Science graduates have opportunities available to them beyond lab work, teaching or working for another company. That's the message offered by an introduction to scientific entrepreneurship workshop held at Memorial University in June.
It began when Physics associate professor, Kris Poduska, and Faculty of Science grants facilitation officer, Jan Hopkins, identified the need for faculty and students to be able to pitch their science research knowledge and ideas to funding agencies and industry seeking an economic benefit from the work. The pair also recognized the importance of the option of students becoming scientific entrepreneurs – choosing to set up their own businesses, commercializing their research results, staying in the province and growing the economy doing meaningful work for which they were trained. That’s when the seed for an introductory science entrepreneur workshop was planted.
Dr. Poduska immediately contacted her colleague at the University of Toronto, Chemistry professor Cynthia Goh, the Director of the Institute of Optical Sciences, to see whether she would be willing to facilitate an introductory workshop at Memorial for science researchers. Prof. Goh heads up an intensive four-week summer hands-on training program where facilitators work with student teams to begin building their potential tech-based companies. She and her associate, Dr. Venkat Venkataramanan, responded positively to the request.
"Building one's own company is not a career option typically considered by most science graduates,” said Professor Goh. There is considerable talk about the knowledge economy and the science student has a large role to play, once they have additional information about how to do so."
The concept for a science entrepreneurial workshop was immediately endorsed by Dr. Mark Abrahams, dean of Science, and Dr. Mary Courage, associate dean (research), as an interesting pilot for the Faculty of Science. NSERC Regional Opportunities Fund via the NSERC Atlantic office and the Office of the Dean of Science funded the workshop, which was organized by Dr. Poduska, and coordinated by Ms. Hopkins.
Approximately 35 people, mostly science graduate students, post-docs, and faculty, and directors of a newly started science-technology company, attended the workshop, with observers from Genesis and government. In a Skyped question and answer session, Daren Anderson, of Vive Nano, a scientific-technology company, mentored by Prof. Goh, that researches and commercializes nanotechnology-based products and materials for crop protection, catalysts, and other select applications for ‘clean’ industries, advised science participants interested in the entrepreneurial option to "just go for it...now, while you're young and have the time and energy...as the satisfaction and rewards are tremendous...and, if your business collapses, you will always benefit from the experience and can either work for someone else, or start another company."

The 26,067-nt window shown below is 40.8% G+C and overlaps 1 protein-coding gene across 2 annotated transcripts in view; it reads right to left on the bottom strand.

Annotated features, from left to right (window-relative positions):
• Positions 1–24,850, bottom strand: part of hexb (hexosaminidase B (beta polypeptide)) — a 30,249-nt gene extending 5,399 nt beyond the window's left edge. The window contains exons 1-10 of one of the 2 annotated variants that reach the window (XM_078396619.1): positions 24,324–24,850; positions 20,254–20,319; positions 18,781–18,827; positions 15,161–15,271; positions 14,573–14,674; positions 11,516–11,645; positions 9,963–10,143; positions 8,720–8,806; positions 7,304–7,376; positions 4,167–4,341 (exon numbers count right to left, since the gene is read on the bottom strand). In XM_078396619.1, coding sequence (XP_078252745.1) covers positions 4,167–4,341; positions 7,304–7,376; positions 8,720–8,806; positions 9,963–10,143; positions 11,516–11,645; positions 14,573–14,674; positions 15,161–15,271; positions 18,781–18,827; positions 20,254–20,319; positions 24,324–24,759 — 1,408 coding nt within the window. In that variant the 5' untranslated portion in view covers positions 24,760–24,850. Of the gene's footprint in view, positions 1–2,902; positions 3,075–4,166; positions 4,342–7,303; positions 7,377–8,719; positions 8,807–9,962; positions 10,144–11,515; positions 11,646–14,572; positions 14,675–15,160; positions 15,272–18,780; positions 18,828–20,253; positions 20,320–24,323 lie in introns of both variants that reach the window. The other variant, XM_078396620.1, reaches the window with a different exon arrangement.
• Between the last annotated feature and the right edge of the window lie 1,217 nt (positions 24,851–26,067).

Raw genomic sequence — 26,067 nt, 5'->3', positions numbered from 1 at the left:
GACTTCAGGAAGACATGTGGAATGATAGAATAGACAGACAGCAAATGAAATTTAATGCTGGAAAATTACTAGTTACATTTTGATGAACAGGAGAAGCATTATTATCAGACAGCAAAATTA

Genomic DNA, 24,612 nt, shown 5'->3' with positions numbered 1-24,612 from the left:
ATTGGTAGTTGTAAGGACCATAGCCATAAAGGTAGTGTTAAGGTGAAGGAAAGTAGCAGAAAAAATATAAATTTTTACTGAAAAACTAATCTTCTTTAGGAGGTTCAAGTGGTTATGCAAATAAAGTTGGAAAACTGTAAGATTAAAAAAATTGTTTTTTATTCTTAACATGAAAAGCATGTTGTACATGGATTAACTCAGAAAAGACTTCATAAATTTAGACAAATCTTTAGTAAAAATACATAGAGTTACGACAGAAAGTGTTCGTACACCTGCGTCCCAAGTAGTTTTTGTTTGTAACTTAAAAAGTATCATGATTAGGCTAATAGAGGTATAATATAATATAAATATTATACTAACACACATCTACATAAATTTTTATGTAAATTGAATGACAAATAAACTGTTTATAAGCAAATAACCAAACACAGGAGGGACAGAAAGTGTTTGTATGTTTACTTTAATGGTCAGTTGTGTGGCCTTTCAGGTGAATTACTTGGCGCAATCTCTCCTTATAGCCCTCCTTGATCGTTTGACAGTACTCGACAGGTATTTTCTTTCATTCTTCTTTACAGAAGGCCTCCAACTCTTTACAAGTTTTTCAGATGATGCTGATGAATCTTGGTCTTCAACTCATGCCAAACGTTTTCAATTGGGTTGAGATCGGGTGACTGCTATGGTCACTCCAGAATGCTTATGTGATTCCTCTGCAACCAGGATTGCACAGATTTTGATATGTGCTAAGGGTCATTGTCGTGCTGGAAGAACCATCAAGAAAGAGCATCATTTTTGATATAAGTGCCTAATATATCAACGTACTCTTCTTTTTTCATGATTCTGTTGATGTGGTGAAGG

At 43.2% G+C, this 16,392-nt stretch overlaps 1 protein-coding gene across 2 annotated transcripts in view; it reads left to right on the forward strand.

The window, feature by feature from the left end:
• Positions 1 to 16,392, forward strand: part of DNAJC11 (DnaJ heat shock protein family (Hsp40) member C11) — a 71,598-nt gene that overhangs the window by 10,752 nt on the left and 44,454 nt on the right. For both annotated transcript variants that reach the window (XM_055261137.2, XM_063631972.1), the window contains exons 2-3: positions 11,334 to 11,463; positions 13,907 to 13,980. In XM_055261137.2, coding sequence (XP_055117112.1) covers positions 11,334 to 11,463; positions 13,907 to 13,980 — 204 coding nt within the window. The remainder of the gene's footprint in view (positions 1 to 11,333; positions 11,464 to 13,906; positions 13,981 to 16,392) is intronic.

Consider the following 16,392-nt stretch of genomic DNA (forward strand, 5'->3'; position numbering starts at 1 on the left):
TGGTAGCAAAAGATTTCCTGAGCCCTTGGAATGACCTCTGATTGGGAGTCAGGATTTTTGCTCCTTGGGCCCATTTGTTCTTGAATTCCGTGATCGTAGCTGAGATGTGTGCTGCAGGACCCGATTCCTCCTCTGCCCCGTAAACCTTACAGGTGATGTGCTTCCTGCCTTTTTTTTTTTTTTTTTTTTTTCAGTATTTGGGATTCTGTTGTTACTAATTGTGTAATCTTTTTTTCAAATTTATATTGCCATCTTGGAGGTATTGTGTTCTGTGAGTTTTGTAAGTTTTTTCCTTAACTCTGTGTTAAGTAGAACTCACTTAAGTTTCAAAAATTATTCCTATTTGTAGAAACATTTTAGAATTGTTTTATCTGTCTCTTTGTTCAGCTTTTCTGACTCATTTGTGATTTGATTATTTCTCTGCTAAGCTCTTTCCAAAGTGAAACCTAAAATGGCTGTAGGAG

Professor Goh,and Dr. Venkataramanan, emphasized that there are many funding and mentoring sources available to companies. She emphasized that students who have good science research ideas for solving basic life problems, barterable skills, and good luck, require very little funding to be successful scientific entrepreneurs.
Evaluations indicated the workshop met expectations. Recent MUN science graduate, Sam Bromley, chief technology officer with Whitecap Scientific Corporation, “thoroughly enjoyed the experience, and found it quite valuable.”
“I am convinced that a regular program of a similar nature is required here in Newfoundland and that such a program would make a measurable positive impact on the lives of students and the ultimate success of the university,” he said.
Two positive outcomes came from the introductory workshop. Biology graduate student, Michael Vilimek, was invited to attend Professor Goh's intensive scientific summer workshop with residual NSERC workshop funding. Support was also given to start a monthly grassroots science-techno club, run by students and post-docs, with mentoring support from the workshop facilitators and faculty members. The Office of the Dean of Science, the School of Graduate Studies and Memorial’s Genesis Centre have endorsed the idea for the club. The club is expected to have its first meeting shortly, but already a number of students and post-doctoral fellows have formed an ad hoc planning committee, and they’ve begun meeting to plan next steps.